Behind them, the midfield four will be populated by Moses, N’Golo Kante, Nemanja Matic and Marcos Alonso, while the centre of defence will be made up of Cesar Azpilicuata, David Luiz and Gary Cahill. As ever, Thibaut Courtois will be Chelsea’s last line of defence.
13 – The number of points Conte’s Chelsea have dropped in the Premier League this season, out of a possible 72. They have been simply imperious, meaning anything other than defeat for Burnley should be seen as a huge positive.
1 – The number of points Burnley have taken from Chelsea over five Premier League encounters stretching back to 2009. Fortunately, Dyche’s side are a much improved force now.
4.4 – The average number of dribbles completed per game by Eden Hazard in the Premier League this season, a figure beaten only by Middlesbrough’s Adama Traore, who has played far less. Burnley will need to keep an eye on the Belgian if they are to keep a clean sheet.
7 – The number of consecutive home games won by Burnley in a run that began in December. Turf Moor has become their fortress, but Chelsea represent their toughest home test since their defeat to Manchester City last November.
Burnley may not be one of the most aesthetically pleasing teams to watch in the Premier League but, as results have proven, they are effective. Their primary aim is to restrict space between the lines for technically superior opposition through a compact defensive shape; they aren’t worried about not having the ball, as is proven by the fact that only West Brom have averaged less possession than their 42.2 per cent this term.
In attack, Dyche’s side are set up for direct play, with a target man — either Barnes or Sam Vokes — supported by a second striker in Gray. Burnley eschew building moves from the back or concerted spells of possession, instead knocking long balls for their target man to win, flick on or hold-up. Indeed, no team hits more long balls per game than their 84.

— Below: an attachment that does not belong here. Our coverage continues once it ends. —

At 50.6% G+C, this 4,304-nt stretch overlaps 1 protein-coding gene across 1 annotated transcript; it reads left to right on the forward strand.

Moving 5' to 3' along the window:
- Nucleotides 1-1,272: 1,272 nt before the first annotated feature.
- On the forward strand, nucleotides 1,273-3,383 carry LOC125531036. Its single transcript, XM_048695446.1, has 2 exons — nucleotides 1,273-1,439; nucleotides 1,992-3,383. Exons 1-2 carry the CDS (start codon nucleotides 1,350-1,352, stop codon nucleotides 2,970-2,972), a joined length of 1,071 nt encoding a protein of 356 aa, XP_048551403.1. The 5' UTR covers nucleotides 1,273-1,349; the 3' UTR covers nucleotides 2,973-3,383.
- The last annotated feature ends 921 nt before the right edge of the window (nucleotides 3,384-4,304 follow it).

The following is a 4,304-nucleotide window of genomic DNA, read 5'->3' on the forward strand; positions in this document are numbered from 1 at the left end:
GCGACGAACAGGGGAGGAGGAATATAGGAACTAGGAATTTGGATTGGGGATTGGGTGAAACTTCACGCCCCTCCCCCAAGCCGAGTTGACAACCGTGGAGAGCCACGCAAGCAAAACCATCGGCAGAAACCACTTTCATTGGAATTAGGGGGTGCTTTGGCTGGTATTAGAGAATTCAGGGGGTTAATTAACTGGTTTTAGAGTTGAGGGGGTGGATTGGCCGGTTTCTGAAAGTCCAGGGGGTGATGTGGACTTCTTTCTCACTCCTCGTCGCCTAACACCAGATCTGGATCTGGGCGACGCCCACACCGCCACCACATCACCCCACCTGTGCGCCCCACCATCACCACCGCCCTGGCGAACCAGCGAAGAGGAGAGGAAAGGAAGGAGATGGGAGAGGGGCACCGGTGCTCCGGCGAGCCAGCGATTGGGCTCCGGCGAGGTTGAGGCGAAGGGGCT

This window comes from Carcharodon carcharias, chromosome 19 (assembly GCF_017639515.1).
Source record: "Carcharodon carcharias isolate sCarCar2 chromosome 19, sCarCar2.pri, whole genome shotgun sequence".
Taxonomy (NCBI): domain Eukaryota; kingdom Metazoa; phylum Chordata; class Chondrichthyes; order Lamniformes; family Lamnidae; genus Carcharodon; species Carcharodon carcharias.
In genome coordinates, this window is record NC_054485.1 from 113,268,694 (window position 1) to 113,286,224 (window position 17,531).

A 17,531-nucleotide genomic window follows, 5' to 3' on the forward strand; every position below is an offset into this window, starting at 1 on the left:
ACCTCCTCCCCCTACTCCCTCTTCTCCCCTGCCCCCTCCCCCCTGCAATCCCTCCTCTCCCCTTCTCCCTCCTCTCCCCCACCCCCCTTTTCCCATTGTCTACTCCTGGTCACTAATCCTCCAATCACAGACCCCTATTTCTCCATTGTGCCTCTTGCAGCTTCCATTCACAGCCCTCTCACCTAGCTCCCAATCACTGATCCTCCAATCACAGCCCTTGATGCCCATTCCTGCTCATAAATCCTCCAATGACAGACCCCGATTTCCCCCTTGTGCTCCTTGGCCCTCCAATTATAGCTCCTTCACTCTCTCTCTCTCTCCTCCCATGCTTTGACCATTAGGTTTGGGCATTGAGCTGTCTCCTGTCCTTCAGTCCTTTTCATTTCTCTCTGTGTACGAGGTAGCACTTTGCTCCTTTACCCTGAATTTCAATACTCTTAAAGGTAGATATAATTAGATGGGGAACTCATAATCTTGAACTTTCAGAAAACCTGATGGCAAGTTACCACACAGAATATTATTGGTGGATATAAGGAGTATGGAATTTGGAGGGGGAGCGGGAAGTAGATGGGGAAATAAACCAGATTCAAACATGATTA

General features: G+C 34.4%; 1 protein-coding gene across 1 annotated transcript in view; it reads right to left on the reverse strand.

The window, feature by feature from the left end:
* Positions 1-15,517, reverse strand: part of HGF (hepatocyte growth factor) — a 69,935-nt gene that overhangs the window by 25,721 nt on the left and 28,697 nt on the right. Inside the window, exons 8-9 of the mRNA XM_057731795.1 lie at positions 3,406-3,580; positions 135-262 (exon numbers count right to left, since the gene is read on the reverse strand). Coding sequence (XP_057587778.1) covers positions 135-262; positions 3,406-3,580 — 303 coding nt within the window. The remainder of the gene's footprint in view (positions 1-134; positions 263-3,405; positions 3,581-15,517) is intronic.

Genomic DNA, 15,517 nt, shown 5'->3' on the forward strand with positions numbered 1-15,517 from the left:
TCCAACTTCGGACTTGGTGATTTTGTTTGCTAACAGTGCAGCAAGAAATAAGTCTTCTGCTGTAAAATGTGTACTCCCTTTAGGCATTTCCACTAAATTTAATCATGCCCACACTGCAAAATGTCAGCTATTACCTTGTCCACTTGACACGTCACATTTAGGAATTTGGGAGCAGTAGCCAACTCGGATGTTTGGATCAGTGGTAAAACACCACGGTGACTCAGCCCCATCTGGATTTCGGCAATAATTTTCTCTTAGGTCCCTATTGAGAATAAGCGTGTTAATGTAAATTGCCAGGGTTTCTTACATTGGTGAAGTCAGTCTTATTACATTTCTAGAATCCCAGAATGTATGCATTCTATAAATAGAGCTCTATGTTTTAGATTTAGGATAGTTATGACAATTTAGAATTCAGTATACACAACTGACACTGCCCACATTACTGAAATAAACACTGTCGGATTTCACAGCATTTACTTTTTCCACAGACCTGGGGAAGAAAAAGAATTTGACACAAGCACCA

Like Burnley, Chelsea’s game is built upon solid defensive foundations. Conte’s system morphs into a 5-4-1 without the ball, with the inside forwards — Hazard and Pedro — dropping back into the midfield line while the wing-backs — Alonso and Moses — drop back to form a five-man defence.
However, while difficult to penetrate, Chelsea are also exhilarating to watch in an attacking sense. Their game is based on high tempo passing, quick exchanges and fast attacking transitions that make it difficult for opponents to settle back into an established shape upon losing the ball.
KEY BATTLE: MATTHEW LOWTON VS. EDEN HAZARD
Chelsea’s use of inside forwards present their opposition with a problem. If Burnley choose to man-mark Pedro and Hazard this will only free up space behind for Costa to exploit. However, if they choose to sit off, they will allow Pedro and Hazard space and time to run at the back line.
It’s an acute problem, particularly where the devilish movement of Hazard is concerned, and Lowton will have to be organised and in constant communication with his central defensive partners to prevent the lithe Belgian attacker from finding dangerous pockets of space in and around the final third.